“I’d like to put in a couple of paths,” Tom said. He led me around the side of the house and gestured to the grassy path that leads between the rhododendron and the daylily bed toward the back porch. “Here’s one place–get the sod up, put down some bark mulch with rock edging.” “Sure,” I said. “Less to mow.” He then headed toward the area with the raised bed. There’s already a dirt path of sorts that cuts around the edge of that bed toward the side where the water faucet is. “And here,” he said, “put some bark mulch here, make a real path.”
In fact I don’t know if this will happen this year, especially the path that requires digging up sod–it might end up being more $$$ than I want to invest in garden projects. But it got me thinking about paths. These would be useful, logical paths, places I already walk regularly, sensible paths.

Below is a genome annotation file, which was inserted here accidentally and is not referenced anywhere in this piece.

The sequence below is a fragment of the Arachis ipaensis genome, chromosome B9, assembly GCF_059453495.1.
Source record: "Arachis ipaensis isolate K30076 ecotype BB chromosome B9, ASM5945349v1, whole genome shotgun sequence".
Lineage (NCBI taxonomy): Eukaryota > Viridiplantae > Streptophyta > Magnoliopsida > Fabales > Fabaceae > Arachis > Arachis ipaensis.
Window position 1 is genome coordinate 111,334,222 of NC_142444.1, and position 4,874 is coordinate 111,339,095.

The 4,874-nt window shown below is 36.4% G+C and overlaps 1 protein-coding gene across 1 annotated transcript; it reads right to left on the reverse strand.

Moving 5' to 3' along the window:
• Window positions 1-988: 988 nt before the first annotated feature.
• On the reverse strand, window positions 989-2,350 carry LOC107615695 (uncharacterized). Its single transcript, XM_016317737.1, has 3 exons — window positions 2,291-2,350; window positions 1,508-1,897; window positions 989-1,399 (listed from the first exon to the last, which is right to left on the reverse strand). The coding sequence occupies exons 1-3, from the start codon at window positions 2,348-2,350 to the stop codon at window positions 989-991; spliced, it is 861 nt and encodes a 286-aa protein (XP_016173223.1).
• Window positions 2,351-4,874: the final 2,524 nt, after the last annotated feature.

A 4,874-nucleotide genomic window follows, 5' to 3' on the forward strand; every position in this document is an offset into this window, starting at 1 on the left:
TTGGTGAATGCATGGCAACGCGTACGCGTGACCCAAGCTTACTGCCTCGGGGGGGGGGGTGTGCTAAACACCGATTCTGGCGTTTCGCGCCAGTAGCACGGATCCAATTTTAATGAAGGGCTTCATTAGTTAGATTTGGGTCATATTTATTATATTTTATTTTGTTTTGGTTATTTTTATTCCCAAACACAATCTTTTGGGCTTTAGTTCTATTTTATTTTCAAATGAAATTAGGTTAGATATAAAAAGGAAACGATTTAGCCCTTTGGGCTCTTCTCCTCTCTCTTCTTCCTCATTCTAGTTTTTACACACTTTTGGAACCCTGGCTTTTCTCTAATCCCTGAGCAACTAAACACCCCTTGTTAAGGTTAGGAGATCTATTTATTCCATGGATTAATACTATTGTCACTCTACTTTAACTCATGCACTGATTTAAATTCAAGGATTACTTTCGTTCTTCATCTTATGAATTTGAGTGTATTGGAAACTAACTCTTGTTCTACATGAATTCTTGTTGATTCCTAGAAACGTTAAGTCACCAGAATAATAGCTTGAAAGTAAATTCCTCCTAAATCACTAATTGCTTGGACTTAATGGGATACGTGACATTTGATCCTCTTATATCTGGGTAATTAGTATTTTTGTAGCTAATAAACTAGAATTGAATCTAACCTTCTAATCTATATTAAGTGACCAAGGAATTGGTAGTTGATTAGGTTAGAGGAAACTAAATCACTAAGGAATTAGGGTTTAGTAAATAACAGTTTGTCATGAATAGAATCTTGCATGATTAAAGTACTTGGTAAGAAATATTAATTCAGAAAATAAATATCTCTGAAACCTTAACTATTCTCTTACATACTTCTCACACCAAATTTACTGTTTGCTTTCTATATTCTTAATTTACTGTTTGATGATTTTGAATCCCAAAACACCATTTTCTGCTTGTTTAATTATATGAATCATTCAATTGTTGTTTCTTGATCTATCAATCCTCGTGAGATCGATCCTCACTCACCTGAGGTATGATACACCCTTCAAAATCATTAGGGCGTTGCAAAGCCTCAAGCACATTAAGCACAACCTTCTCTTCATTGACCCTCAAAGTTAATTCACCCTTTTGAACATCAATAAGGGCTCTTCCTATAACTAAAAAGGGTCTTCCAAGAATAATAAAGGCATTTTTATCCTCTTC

But I’m intrigued by whimsical paths. I’ve created a few of these over the years although they’ve all ended up overgrown. When I put in the bed in front of the maple in the front yard I made a path curved through the middle. It was partly practical–gave me weeding access–but it was also a path to nowhere and that entertained me. It soon became home to Siberian iris volunteers and is now just part of the bed. There was another path I made into the middle of the circular bed in the front—I even put down paving stones and placed a bird bath in the middle, hidden from view unless you walked along the path–but that path too became overgrown and the bird bath now sits in the back yard.
And this is all an interesting metaphor, of course, for paths through writing—or simply through life.